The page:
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Credit Card Applications » News » Other » Small Business Card Company Folds Up

Small Business Card Company Folds Up

January 13, 2010 | Updated on January 13, 2010
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Another sad news on the business front, with a once mighty corporation falling down on its knees under the weight of insolvency. Advanta, a company specializing on small business credit cards have filed bankruptcy this month, citing insufficient cash flow as a major reason. The company also listed 14 of its affiliates in bankruptcy filing, but decided against including its banking unit, Avanta Bank. More than half of the company's customers have defaulted on their payments this year and it was no longer viable for the company to go on with its operations.

During its heydays, Adavanta boasted of a wide client base, and was ranked in the country's top twenty credit card companies by volume. With an anaemic economy still not showing any solid signs of picking up, many of their clients, small business owners and entrepreneurs had struggled keeping up with their monthly payments, with some seeking debt protection.

Court documents show that Advanta was saddled with debts amounting to $331 million, with $363 million reported assets. Although on paper the company did not seem to be entirely desperate with assets still above total debt, Advanta reported having difficulties collecting money from clients. Even with $100 million in cash, it still did not have enough cash flow coming in to keep up with costs and other obligations.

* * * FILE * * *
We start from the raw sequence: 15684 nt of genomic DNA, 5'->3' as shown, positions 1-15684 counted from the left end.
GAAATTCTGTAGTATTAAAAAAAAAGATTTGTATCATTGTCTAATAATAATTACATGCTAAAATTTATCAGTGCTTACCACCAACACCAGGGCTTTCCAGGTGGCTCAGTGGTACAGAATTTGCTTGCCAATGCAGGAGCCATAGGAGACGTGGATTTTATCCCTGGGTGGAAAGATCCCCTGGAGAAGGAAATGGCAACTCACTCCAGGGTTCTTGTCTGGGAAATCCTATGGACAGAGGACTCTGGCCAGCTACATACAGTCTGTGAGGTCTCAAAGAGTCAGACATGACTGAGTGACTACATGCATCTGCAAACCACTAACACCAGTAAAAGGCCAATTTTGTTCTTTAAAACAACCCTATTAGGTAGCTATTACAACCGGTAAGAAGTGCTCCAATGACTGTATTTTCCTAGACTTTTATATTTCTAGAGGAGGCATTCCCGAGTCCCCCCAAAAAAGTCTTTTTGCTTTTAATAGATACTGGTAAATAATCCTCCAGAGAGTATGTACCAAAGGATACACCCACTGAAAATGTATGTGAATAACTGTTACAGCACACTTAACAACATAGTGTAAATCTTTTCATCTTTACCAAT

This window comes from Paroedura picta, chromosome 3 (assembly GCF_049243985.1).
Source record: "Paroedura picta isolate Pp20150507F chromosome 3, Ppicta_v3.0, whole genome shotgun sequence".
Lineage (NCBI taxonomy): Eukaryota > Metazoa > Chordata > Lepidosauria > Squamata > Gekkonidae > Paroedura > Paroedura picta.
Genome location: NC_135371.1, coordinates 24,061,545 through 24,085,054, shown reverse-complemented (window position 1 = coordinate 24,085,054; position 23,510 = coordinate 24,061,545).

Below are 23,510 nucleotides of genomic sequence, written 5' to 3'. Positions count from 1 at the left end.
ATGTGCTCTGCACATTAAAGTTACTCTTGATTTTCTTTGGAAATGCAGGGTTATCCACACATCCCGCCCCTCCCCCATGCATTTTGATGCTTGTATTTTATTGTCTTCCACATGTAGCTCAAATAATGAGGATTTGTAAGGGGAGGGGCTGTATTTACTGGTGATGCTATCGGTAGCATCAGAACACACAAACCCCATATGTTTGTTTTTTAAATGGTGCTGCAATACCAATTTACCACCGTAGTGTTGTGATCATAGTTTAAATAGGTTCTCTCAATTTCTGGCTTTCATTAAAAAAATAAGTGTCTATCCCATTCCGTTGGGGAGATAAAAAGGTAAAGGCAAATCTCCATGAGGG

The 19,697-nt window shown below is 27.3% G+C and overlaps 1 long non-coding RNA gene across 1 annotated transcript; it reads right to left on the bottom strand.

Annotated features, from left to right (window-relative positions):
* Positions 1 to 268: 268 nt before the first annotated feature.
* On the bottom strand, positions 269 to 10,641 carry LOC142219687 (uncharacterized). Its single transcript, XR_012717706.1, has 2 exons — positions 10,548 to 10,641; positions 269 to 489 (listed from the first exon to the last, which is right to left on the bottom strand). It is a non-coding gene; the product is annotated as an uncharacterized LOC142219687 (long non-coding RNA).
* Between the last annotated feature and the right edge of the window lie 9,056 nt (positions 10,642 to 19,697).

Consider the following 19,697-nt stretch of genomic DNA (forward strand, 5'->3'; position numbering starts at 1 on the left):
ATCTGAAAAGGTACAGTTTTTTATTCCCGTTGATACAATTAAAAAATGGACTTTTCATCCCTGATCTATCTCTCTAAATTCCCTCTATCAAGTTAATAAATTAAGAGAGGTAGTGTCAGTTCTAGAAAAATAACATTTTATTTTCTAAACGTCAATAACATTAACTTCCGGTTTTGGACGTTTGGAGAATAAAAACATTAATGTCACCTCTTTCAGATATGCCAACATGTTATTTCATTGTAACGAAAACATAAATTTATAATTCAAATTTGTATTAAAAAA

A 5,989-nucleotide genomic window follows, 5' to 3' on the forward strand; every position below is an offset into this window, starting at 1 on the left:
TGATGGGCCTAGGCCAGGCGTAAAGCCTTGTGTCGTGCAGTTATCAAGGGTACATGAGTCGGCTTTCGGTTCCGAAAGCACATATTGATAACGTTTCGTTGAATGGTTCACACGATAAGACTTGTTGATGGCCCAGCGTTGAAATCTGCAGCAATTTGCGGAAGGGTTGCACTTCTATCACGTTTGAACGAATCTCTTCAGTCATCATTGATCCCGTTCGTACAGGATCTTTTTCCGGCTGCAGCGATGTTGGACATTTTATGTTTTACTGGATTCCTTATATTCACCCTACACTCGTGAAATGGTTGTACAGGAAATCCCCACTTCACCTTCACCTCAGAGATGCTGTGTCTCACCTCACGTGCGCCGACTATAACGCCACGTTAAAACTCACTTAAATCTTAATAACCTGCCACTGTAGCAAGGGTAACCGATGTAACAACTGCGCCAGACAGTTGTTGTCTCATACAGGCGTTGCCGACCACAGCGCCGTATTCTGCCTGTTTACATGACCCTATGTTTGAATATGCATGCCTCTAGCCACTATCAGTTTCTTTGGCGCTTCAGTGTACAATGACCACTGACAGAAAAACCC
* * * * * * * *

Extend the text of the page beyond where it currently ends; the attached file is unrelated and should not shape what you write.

Earlier in the year, Advanta stated to reporters that as much as 60% of existing credit card holders were not making regular payments.

During the start of the year, the Pennsylvania based small business credit card lender closed down 1 million accounts.

Advanta also reported to have $2.7 billion portfolio of managed receivables that they are in the process of collecting.

With default rates hovering 60%, the company struggled to find good reasons why they should still remain in business. They were also having a tough time finding companies willing to infuse new money and bail them out of their predicament. Even their banking unit Avanta Bank, refused to infuse capital into the ailing company and decided that the money instead would be used to for senior rate retail note holders and other shareholders.

Compounding this problem were disillusioned small business owners who upon seeing the writing on the wall, felt that it was futile to pay their bills to a company that was sinking fast.

Advanta Bank, which for now manages to barely stay afloat, is also showing signs of instability as its capital do not meet regulatory capital requirements. If things in the company do not turn around fast, Advanta Bank may soon follow Advanta's lead and file for relief.

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